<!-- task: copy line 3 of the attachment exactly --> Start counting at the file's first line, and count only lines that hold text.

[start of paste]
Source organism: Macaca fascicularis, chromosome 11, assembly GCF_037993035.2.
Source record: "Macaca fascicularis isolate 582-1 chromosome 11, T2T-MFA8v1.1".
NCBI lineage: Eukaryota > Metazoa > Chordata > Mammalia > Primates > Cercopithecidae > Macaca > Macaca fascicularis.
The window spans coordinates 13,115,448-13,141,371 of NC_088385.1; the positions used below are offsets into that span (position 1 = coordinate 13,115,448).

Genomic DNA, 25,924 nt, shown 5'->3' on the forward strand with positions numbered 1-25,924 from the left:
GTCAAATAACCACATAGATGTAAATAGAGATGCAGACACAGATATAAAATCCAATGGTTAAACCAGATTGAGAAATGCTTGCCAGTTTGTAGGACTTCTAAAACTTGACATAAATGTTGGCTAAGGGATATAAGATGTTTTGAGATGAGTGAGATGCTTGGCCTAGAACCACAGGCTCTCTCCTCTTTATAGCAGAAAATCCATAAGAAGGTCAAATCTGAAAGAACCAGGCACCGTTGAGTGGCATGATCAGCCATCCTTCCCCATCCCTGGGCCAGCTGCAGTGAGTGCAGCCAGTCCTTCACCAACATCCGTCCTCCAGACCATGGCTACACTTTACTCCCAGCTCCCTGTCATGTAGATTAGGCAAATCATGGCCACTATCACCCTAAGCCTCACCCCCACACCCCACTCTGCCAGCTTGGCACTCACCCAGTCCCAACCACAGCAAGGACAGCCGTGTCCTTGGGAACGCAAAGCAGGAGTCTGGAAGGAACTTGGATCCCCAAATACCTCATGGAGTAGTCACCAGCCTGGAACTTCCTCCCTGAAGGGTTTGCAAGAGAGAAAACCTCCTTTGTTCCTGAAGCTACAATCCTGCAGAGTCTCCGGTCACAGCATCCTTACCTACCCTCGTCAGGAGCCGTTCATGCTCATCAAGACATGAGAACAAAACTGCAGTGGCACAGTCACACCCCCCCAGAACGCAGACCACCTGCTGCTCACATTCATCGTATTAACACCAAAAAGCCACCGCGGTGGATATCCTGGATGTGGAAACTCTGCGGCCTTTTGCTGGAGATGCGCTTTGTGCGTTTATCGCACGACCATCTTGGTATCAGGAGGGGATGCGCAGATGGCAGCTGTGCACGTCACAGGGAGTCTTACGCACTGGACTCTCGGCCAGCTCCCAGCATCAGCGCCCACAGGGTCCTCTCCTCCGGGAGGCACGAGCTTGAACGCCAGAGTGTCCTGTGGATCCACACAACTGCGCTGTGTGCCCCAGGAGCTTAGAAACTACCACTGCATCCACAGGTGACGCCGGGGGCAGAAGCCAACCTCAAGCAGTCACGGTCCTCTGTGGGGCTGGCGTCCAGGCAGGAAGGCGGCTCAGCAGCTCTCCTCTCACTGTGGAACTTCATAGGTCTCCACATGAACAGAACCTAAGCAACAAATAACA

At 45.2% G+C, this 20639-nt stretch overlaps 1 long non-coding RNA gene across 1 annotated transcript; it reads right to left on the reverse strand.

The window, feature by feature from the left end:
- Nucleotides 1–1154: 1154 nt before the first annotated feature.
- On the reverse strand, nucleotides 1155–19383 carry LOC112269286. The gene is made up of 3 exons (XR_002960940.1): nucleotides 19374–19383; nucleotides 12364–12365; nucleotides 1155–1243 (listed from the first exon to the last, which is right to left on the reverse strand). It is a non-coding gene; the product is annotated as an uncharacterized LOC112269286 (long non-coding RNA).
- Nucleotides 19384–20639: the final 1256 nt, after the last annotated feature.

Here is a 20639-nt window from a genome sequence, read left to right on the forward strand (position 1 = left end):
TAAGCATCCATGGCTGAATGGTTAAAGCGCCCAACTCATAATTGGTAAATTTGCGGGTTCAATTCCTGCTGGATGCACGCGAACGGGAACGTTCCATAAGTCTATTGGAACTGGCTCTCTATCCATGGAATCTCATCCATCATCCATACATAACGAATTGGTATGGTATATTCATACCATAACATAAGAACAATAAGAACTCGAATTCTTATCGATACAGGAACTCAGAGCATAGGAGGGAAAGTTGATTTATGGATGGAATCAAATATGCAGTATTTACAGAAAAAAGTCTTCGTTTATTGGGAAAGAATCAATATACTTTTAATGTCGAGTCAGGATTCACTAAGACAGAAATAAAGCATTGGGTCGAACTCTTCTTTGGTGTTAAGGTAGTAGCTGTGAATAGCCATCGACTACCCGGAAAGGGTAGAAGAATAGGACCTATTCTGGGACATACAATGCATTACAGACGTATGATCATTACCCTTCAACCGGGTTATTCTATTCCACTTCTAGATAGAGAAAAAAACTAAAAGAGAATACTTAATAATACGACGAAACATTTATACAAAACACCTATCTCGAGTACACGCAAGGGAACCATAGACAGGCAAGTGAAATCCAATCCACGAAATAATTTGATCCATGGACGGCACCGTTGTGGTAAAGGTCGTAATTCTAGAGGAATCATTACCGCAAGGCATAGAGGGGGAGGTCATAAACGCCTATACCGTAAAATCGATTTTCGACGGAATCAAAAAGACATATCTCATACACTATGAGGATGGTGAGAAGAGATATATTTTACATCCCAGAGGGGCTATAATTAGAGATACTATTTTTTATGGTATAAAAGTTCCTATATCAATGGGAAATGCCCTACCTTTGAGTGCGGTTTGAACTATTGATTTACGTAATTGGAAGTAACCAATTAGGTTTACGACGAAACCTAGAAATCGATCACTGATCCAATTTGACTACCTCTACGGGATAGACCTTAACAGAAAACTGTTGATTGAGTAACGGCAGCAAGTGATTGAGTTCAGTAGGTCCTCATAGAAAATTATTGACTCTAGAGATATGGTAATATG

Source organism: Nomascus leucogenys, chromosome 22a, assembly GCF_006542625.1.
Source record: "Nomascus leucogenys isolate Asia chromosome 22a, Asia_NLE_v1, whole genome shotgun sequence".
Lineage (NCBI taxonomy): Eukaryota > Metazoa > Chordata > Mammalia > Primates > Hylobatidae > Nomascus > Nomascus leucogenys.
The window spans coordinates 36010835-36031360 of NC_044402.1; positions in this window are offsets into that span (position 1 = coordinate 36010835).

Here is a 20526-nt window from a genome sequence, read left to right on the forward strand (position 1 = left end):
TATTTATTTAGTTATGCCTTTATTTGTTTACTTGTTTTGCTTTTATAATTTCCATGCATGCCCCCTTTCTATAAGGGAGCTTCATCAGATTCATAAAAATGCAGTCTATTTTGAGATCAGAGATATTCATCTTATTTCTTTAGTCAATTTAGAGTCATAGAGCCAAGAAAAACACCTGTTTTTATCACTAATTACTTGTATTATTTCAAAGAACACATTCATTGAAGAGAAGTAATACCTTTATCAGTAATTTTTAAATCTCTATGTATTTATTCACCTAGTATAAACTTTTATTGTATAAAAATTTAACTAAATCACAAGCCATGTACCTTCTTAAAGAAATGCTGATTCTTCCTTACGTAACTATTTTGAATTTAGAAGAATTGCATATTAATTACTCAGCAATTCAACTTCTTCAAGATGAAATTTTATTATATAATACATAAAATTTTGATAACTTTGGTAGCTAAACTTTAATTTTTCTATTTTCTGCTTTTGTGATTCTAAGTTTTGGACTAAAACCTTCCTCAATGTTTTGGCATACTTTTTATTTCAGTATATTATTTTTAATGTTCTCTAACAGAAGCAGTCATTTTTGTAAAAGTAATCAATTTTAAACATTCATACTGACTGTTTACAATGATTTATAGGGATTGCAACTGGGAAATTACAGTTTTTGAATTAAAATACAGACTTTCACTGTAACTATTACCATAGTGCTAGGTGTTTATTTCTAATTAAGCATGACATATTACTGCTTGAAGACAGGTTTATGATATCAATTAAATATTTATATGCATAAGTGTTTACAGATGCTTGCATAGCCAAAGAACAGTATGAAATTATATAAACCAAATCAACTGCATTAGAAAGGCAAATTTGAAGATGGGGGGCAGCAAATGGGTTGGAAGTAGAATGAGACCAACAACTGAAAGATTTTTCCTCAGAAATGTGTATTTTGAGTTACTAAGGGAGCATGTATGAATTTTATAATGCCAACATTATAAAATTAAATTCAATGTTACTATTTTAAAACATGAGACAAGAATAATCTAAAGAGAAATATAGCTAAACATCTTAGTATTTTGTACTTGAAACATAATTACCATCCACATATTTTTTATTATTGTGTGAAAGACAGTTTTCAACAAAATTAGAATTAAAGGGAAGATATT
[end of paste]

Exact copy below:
NCBI lineage: Eukaryota > Metazoa > Chordata > Mammalia > Primates > Cercopithecidae > Macaca > Macaca fascicularis.